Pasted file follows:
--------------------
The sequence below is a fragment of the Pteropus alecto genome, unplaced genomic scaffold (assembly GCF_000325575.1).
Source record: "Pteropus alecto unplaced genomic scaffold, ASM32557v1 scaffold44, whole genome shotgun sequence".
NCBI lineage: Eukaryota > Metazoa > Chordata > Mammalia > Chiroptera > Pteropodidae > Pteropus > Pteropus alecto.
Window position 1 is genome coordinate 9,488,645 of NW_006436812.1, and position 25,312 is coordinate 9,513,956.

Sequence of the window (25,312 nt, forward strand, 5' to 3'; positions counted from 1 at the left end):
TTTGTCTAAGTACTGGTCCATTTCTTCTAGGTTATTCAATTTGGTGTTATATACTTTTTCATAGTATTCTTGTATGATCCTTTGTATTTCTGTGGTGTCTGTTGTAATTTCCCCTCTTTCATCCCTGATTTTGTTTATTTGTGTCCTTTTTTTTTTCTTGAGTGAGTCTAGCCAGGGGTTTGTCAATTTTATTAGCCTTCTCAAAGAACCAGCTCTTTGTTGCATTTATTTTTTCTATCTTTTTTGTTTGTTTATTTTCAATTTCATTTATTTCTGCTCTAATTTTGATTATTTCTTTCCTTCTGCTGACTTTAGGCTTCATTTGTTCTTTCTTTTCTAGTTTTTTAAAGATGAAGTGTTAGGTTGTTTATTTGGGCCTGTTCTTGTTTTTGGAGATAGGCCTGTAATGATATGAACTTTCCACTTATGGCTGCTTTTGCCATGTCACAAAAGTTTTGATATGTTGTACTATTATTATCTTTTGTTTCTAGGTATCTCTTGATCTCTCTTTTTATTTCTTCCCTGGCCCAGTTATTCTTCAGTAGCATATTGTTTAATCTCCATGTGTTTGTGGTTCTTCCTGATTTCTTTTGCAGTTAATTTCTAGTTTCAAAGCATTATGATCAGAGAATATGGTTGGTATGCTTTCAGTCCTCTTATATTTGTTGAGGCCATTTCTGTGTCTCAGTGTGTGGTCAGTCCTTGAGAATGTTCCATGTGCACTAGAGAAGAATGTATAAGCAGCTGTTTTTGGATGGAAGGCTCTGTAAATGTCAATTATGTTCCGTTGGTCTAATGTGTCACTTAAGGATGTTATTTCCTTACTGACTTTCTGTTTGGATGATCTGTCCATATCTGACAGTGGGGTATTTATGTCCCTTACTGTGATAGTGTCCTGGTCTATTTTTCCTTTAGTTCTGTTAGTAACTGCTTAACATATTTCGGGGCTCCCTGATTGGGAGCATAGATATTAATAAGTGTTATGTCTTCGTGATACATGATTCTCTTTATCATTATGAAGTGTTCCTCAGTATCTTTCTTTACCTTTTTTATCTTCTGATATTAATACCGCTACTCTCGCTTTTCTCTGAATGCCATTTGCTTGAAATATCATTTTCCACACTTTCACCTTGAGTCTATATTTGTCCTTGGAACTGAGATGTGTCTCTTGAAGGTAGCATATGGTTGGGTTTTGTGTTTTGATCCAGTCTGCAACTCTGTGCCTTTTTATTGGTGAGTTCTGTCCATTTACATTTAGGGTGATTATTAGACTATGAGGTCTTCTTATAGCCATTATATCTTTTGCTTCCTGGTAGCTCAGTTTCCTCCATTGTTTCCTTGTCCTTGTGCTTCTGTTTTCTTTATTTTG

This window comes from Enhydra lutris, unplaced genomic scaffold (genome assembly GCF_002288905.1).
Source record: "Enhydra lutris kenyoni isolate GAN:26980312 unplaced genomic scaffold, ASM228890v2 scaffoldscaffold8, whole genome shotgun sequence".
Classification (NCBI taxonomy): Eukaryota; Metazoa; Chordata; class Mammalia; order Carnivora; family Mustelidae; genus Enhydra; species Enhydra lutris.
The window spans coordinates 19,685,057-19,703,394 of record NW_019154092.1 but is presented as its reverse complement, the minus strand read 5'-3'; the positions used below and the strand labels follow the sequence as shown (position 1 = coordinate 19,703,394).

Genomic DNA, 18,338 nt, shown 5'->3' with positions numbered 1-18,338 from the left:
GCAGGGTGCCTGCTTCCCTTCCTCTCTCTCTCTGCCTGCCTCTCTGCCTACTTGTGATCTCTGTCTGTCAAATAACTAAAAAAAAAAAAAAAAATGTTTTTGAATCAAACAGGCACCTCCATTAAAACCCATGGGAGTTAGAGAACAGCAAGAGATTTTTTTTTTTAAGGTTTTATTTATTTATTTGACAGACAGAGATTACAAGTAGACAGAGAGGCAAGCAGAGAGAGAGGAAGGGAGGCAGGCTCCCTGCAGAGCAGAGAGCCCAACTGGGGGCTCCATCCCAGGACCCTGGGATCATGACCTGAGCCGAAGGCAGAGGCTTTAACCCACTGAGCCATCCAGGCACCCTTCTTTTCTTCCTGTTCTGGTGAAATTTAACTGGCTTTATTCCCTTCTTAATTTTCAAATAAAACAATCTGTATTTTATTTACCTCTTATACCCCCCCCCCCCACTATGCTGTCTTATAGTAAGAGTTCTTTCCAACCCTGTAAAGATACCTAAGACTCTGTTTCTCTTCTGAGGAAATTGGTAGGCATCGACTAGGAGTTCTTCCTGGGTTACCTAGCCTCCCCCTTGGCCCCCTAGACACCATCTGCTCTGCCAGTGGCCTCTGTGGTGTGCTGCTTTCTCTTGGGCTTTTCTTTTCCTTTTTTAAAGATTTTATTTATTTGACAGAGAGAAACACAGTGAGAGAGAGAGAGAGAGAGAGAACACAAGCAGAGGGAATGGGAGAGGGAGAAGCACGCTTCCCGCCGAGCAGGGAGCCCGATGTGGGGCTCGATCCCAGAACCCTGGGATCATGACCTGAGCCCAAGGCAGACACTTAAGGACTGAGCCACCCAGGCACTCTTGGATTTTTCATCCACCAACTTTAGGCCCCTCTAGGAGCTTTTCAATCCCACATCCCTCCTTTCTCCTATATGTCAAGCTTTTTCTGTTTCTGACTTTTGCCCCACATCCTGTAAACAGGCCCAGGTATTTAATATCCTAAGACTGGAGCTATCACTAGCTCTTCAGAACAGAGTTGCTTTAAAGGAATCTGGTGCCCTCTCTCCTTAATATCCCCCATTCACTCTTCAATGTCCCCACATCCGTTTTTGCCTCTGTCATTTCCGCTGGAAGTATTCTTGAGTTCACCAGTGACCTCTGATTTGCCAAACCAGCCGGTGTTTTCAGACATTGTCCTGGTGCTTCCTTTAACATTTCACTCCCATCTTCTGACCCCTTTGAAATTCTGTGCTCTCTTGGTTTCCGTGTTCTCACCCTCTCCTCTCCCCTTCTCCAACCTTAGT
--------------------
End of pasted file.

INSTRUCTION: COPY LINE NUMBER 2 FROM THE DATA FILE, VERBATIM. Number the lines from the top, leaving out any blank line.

Source record: "Pteropus alecto unplaced genomic scaffold, ASM32557v1 scaffold44, whole genome shotgun sequence".